Princeton Seminary alumni, students aim to remove chairman for predatory prison business

Erich Kussman grew up breaking into homes in Plainfield, New Jersey, to steal food. His single mother was addicted to drugs. He began selling drugs himself and landed in jail in 2002 after stabbing a man with a box cutter. During his 12-year sentence, Kussman became a Christian.

Today, Kussman is the pastor of St. Bartholomew Lutheran Church in Trenton, New Jersey, and a graduate of Princeton Theological Seminary. 

“That was an institution that gave me a second chance when nobody else was,” he said. 

Which is why, when fellow alum and New Jersey pastor Amos Caley started asking people if they were aware of the seminary trustee board chairman’s ties to a company profiting from the prison industry, Kussman supported the effort to demand his removal. 

Chairman Michael Fisch’s private equity firm American Securities owns ViaPath (formerly Global Tel Link), a prison telecommunications company that charges incarcerated people and their families as much as $15 for 15-minute phone calls to stay connected with their families, lawyers, and anyone outside the prison walls. Inmates in New Jersey who work often earn only $1.21 per day in minimum wage.

Caley stumbled upon the connection while watching a video announcing Princeton Theological Seminary’s first Black president, Jonathan Walton. Fisch announced Walton’s appointment.

“I knew who Michael Fisch was, but I had no idea he was associated with the seminary,” said Caley, who as a pastor works with people in prison or coming home from prison. “It was shocking.”

Kussman and Caley helped organize nearly 350 Princeton Theological Seminary students and alumni to sign a letter to Walton and the trustee board in March. They are demanding Fisch’s removal and greater accountability about how the leadership’s business practices match with the seminary’s values. 

“Everything that man [Fisch] represents is antithetical to the seminary and the gospel,” Kussman said. “It’s like taking ice cream and horse manure. You know, the ice cream is not gonna taste good anymore.”

On its website ViaPath says its mission is to “help break the cycle of incarceration through transformative technology and services for incarcerated individuals, their support network, correctional agencies, and returning citizens.” 

But Princeton alumni and students, many who have worked with imprisoned people and their families as chaplains, social workers, and counselors, say companies like ViaPath are predatory. Their letter cites research from the Ella Baker Center, an Oakland-based nonprofit that aims to shift resources away from prisons, which finds that more than one-third of all families who choose to remain connected with an incarcerated loved one accrue debt.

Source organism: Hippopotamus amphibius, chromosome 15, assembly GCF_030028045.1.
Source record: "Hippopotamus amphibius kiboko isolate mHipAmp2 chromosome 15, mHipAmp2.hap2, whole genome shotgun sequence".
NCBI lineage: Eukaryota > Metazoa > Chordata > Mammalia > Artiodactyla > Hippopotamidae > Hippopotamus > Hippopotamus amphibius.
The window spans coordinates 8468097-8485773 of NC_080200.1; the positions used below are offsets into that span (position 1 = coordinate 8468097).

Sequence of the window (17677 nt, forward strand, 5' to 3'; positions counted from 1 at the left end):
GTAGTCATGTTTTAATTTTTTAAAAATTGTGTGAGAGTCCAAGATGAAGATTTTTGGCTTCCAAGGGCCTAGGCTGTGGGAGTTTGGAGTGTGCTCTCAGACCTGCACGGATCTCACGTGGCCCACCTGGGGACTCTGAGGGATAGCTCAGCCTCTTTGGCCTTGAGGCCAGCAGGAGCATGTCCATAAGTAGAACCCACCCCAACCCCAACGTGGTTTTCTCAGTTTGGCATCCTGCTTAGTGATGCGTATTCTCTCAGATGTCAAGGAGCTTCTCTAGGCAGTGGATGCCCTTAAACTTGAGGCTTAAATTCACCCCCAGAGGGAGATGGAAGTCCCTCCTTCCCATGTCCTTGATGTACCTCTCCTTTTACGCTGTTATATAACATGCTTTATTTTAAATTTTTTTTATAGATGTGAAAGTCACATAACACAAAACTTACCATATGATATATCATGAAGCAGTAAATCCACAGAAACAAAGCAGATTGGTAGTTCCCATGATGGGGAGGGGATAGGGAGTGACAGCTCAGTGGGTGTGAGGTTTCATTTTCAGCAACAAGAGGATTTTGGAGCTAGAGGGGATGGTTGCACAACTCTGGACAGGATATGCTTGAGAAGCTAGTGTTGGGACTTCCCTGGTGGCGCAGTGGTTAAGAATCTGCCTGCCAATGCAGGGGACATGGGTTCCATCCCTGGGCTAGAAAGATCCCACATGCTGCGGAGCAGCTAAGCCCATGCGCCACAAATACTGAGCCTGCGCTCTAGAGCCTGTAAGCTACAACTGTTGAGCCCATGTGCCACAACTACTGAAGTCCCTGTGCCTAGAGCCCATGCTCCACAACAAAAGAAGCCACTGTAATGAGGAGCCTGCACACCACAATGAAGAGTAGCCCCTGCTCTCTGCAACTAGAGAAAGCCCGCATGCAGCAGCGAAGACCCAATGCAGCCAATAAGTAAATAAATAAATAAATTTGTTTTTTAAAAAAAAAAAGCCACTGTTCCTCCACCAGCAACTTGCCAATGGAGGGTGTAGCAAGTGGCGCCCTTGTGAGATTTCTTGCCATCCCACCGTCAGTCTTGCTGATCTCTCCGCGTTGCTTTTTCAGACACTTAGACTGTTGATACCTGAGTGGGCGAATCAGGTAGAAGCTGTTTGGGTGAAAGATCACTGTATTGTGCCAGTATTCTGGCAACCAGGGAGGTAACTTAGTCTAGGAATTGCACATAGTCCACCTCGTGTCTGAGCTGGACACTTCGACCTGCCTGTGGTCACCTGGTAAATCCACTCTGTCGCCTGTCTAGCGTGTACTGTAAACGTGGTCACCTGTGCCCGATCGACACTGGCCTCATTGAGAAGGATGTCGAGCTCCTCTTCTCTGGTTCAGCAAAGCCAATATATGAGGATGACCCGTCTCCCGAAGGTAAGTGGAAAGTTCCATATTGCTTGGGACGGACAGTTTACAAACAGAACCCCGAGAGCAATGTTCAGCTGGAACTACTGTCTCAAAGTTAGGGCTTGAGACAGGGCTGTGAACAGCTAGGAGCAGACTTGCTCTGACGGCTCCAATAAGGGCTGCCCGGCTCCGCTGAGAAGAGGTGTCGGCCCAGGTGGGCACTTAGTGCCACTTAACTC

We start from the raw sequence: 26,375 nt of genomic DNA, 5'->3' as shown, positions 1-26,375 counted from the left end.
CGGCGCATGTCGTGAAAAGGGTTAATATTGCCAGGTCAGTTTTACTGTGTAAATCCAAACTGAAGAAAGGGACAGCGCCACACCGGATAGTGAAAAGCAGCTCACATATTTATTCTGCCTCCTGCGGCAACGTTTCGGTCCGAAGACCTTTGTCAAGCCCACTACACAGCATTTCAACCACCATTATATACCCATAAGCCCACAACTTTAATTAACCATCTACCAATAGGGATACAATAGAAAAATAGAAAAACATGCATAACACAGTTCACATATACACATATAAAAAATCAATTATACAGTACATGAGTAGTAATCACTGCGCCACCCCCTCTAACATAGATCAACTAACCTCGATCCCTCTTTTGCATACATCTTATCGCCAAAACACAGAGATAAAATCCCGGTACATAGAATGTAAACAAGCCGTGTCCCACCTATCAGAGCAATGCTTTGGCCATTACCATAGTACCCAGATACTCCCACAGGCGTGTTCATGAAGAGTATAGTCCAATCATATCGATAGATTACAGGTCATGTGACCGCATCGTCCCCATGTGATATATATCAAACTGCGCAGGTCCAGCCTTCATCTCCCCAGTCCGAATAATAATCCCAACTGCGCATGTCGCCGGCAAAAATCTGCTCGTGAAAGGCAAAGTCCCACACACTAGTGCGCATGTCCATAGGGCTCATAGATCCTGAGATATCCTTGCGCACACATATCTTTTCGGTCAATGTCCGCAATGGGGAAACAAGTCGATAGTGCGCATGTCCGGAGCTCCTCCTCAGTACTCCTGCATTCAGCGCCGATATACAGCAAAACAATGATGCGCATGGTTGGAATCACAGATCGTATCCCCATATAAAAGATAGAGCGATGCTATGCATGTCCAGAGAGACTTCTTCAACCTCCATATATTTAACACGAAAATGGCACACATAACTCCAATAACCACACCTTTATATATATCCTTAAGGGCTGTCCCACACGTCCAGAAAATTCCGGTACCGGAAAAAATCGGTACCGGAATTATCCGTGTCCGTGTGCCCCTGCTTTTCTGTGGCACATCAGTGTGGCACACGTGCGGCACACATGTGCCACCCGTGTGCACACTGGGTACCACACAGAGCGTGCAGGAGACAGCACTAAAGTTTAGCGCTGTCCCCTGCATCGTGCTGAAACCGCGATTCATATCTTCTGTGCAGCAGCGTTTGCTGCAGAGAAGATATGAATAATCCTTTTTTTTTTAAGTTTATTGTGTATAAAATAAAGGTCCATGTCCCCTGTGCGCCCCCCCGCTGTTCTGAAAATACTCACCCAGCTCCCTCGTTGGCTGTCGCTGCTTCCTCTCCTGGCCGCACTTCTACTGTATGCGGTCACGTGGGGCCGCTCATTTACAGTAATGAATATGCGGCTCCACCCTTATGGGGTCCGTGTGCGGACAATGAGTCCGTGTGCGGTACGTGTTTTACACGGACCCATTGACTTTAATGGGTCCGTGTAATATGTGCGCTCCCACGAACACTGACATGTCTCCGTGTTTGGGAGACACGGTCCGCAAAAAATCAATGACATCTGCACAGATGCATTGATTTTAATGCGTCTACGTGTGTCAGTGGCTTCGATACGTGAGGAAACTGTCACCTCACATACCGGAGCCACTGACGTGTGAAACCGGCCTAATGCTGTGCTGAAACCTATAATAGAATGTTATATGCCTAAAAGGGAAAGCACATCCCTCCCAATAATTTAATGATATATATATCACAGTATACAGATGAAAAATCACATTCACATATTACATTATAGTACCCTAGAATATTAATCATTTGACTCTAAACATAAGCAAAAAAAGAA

“I understand what it means when you might not be able to call your kid for his birthday, you know, because it costs so much,” said Kussman, who had three sons when he went to jail at age 22. “That relationship between families is important for rehabilitation and redemption.”

Worth Rises, a national advocacy organization working to “dismantle the prison industry,” helped the Princeton alumni research Fisch and draft their goals. In 2020, a similar campaign co-led by Worth Rises forced the removal of NBA team owner Tom Gores from the board of the Los Angeles County Museum of Art for his investment firm’s ownership of a prison telephone company. 

Bianca Tylek, the executive director of Worth Rises, advises people to follow a playbook to hold their institutions accountable: organize your folks around a common goal, make sure you include people who are directly impacted, issue your demand, and then escalate.

“Our strategy is to head off every exit and say everyone has a responsibility,” Tylek said. “We need the predatory players out.”

The PTS alumni letter comes amid a period of reforms at the seminary. In 2016, PTS announced its plans to “examine the institution’s historic connections to slavery,” saying that “a critical reckoning” with the seminary’s past is necessary to restore the institution’s relationship to “God and the world God so loves.” 

Last year, the board voted to remove the name of the slaveholder and anti-abolitionist Samuel Miller from the seminary chapel. The name change came after the Association of Black Seminarians and other student groups protested on campus. In 2018, Kussman was involved in a successful effort to replace Aramark, the largest prison food provider, which had been contracted with the school cafeteria.

Walton became the seminary’s first Black president on January 1. He responded to the alumni letter with a statement: “I recognize the complicated web of injustice we face in our society and believe that Princeton Theological Seminary can and should be a leader in addressing injustice in all its forms. As an institution we must continue to strive for greater transparency and ethical responsibility including shared governance.” 

He also pledged “ongoing engagement” with the seminary community “across various issues with deeper reflection and action.”

A spokesperson for Fisch and American Securities declined to comment.

Meagan Saliashvili

Meagan Saliashvili is a freelance religion reporter and student of religion and journalism at New York University.

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